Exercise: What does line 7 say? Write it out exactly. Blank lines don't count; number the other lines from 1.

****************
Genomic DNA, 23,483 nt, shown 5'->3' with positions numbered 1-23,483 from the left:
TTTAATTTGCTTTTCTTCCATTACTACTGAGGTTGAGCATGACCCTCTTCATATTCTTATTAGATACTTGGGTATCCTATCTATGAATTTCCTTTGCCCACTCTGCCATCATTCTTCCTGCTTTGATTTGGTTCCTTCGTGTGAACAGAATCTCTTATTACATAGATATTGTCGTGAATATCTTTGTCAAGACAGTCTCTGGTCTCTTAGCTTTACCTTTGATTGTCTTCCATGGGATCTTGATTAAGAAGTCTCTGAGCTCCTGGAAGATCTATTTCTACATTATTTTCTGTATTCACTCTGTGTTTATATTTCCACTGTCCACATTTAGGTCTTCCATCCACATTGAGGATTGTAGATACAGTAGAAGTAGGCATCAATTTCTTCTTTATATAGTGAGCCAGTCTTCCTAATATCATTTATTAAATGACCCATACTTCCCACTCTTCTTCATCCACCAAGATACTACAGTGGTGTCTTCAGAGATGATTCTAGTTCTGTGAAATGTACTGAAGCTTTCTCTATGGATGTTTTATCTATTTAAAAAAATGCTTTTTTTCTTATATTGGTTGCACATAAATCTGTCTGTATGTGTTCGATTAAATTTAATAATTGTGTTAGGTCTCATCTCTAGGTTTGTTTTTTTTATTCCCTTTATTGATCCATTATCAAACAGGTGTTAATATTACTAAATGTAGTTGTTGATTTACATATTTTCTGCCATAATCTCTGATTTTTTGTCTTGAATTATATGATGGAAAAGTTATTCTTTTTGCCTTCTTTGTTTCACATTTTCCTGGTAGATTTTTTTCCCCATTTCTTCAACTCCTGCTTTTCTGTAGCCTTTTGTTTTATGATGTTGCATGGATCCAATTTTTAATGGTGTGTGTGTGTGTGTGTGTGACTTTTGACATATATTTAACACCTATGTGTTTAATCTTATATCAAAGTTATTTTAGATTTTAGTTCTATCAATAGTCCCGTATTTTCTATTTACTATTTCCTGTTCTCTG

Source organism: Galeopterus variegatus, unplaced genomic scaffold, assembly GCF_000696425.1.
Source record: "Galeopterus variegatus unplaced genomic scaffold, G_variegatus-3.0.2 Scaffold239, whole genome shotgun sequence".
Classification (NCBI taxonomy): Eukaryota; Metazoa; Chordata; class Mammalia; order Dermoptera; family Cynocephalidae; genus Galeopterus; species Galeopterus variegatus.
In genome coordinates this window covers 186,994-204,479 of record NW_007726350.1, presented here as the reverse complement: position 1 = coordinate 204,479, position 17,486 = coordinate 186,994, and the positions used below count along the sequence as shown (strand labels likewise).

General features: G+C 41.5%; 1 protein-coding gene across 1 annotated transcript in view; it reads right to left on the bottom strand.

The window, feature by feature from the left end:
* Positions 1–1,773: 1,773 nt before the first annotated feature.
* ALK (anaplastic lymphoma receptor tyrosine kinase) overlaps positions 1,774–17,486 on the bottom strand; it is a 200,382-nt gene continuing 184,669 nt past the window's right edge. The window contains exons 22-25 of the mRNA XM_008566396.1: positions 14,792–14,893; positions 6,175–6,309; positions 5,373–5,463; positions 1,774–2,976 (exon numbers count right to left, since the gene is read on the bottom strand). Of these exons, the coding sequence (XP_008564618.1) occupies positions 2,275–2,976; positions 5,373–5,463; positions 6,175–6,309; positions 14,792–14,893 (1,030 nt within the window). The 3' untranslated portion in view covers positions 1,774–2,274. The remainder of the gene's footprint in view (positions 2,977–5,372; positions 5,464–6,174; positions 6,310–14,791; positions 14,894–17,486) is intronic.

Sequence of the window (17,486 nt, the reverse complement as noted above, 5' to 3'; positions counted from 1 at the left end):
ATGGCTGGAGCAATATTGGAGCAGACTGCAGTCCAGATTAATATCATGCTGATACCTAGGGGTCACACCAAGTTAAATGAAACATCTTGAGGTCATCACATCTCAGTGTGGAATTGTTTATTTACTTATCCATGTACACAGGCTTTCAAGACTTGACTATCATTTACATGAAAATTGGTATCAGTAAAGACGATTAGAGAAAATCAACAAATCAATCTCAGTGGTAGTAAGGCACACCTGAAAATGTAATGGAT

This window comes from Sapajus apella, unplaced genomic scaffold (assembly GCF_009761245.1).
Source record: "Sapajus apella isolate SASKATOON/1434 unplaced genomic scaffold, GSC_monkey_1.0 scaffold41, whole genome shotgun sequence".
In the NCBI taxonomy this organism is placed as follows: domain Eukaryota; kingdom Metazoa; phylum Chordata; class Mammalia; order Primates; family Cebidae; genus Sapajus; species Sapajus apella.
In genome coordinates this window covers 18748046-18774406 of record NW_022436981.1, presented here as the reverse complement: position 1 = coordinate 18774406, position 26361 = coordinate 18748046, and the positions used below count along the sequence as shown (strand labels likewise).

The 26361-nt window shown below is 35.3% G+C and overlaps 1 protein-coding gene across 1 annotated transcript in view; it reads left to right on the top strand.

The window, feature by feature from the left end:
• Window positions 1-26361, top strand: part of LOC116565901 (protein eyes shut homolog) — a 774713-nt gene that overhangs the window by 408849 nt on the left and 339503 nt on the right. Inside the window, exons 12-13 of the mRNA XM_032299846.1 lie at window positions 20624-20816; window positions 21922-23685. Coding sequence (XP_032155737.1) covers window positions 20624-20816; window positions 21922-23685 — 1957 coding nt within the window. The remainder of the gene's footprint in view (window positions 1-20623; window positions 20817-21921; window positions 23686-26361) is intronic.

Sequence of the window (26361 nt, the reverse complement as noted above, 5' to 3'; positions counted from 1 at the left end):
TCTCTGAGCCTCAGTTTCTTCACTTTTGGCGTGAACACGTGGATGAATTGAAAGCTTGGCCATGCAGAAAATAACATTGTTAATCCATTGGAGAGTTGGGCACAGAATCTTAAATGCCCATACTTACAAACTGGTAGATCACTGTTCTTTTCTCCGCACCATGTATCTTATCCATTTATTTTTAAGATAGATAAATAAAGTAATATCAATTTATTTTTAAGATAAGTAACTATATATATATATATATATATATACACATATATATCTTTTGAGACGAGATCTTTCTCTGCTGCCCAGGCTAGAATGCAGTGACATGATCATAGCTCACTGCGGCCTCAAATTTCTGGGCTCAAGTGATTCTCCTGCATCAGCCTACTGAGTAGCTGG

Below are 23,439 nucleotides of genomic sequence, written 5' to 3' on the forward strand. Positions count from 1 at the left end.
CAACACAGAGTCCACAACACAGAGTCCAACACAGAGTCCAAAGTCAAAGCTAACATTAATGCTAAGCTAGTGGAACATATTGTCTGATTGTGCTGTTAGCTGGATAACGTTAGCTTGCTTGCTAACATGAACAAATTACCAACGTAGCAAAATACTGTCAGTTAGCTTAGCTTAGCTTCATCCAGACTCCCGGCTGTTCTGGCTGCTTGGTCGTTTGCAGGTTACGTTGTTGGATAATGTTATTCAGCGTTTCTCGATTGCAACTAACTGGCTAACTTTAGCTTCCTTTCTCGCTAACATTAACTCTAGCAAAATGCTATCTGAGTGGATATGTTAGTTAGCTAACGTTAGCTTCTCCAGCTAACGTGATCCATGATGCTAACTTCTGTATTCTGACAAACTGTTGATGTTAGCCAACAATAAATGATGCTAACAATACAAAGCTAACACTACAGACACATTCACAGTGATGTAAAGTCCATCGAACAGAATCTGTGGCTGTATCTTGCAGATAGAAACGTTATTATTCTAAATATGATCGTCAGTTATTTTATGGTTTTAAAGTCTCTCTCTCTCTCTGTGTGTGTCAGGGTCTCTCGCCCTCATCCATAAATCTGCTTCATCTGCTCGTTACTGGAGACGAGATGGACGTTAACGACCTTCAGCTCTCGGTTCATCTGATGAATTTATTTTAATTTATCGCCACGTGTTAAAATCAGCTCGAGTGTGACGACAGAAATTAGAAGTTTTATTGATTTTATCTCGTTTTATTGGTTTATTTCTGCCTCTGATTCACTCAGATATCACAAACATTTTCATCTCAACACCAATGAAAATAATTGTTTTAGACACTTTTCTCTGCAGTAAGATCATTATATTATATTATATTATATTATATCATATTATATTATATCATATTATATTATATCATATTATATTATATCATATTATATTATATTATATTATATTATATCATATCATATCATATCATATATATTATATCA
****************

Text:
General features: G+C 41.5%; 1 protein-coding gene across 1 annotated transcript in view; it reads right to left on the bottom strand.